Los Angeles Business Journal

Surfers, Boarders Enter No-Spin Zone

ActiveReplay’s Trace tracks moves by outdoor athletes. By Tom Dotan Monday, November 25, 2013
David Lokshin with Trace system.

David Lokshin with Trace system. Photo by Ringo Chiu.

Snowboarders and surfers are no strangers to boasting about their outdoor conquests.

But a new device about the size of a peanut butter cup that’s tacked onto a board could keep them honest. Every movement can be logged, synced with a smartphone and made “measurable, sharable and comparable.”

That’s the idea for Trace, a device developed by ActiveReplay, a new company co-founded by David Lokshin. Although he envisions Trace for a niche audience, the device’s complexity is also an attempt to take a leap forward in the growing category of wearable tech.

Trace is fresh off a successful campaign on the funding site Kickstarter, where it saw more than 1,000 people contribute $161,260, largely through device preorders. The campaign ended in September and the company has since joined Venice tech accelerator Amplify LA. Lokshin is in the process of putting together a seed round for an undisclosed amount.

Wearable electronic devices that measure and track a person’s motion have already made strides in the running world. Wristbands, such as ones made by San Francisco’s Fitbit Inc. and Fuelband by Nike Inc., have become popular with joggers who want to keep track of their speed, distance and heart rate.

In Lokshin’s view, these devices have relatively crude tracking components – generally one or two monitors – that are best for logging a person’s steps but not for the complex motions involved in action sports.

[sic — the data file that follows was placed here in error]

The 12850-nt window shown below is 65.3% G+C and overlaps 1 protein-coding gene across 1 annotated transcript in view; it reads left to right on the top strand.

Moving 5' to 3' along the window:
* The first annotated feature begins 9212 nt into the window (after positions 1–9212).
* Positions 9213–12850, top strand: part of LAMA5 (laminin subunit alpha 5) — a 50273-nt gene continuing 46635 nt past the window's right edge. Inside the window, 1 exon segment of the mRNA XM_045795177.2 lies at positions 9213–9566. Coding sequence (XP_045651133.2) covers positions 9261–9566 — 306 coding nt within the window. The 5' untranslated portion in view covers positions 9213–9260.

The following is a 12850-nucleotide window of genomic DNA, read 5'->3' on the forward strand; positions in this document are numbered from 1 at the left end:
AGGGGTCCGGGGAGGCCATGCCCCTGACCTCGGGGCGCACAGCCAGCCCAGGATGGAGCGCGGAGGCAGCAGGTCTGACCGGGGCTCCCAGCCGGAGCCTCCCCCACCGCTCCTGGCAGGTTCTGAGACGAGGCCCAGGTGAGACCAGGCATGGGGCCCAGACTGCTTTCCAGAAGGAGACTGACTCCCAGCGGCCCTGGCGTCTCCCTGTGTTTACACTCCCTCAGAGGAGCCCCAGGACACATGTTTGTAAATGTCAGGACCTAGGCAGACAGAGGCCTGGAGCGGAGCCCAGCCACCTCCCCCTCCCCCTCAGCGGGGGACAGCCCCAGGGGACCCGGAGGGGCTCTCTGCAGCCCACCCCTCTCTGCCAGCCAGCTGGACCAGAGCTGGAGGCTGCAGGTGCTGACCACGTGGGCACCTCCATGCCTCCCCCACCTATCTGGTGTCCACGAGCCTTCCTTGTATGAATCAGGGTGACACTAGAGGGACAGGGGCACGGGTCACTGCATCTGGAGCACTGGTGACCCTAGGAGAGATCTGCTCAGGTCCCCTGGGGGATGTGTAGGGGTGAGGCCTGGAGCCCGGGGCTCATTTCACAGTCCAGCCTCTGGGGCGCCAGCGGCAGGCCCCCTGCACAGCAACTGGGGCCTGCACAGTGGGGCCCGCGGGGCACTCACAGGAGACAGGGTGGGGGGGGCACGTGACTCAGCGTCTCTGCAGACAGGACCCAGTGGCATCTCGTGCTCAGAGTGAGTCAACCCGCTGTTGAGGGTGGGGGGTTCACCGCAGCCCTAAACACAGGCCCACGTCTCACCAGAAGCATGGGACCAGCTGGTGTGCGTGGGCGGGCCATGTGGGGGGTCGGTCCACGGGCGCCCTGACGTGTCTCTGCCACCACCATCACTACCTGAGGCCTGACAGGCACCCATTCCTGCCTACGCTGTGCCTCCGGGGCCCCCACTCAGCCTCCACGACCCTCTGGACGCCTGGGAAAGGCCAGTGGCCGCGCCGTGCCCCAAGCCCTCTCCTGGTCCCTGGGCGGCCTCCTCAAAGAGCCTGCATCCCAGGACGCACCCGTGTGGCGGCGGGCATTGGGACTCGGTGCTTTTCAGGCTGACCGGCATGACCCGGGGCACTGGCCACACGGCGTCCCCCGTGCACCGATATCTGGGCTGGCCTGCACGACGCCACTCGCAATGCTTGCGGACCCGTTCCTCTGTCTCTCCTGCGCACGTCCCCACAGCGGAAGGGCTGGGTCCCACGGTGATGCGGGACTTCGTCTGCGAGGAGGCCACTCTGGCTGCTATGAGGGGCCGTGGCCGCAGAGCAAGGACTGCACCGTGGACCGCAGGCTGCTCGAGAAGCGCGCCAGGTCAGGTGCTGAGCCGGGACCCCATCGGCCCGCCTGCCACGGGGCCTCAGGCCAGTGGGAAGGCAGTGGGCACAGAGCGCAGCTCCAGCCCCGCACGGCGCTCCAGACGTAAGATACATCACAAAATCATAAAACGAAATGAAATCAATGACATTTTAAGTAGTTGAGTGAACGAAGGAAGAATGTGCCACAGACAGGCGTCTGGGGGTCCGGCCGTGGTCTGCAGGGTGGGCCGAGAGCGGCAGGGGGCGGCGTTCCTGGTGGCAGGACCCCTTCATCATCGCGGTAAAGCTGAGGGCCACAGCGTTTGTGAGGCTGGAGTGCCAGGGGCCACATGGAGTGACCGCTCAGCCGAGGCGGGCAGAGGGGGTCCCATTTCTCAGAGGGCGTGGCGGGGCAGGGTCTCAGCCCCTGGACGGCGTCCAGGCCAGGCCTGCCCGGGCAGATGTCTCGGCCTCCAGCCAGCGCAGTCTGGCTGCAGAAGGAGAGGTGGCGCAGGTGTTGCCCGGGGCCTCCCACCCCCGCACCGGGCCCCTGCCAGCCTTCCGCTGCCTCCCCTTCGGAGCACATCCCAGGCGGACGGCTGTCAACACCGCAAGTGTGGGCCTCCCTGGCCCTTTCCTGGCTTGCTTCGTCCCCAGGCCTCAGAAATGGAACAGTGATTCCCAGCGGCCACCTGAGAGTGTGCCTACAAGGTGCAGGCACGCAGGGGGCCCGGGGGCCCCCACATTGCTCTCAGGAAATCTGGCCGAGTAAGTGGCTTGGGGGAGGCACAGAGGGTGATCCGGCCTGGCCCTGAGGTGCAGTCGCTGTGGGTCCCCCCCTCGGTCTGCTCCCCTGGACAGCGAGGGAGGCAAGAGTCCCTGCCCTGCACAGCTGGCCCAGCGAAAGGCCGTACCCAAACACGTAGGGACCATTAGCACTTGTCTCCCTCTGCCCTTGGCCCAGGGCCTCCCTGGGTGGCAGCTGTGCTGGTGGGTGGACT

“There’s a lot of approximation with other devices, and the more you integrate them, the more error you get,” Lokshin said. “They could never do something as complex as rotation.”

Trace’s accelerometers are built to track motion across nine axes and can measure vertical lift, flips and complex motions such as a sharp turn while riding a wave.

With Trace, all the data gathered during a snowboard or surf ride is stored on the device and then transferred wirelessly to a smartphone app.

Lokshin already has some success in mobile software: Two years ago, he and some friends created AlpineReplay, a motion tracker and social network app for snowboarders that claims hundreds of thousands of users.

Trace costs $169 for preorders and $199 once the device is released in January – assuming it stays on schedule. Along with the release will be a new suite of apps designed for skateboarders, snowboarders and surfers.

Beyond the competitive elements, Lokshin envisions a Trace community that can also provide data about which runs on a mountain are busiest or what chair lifts have the longest lines.

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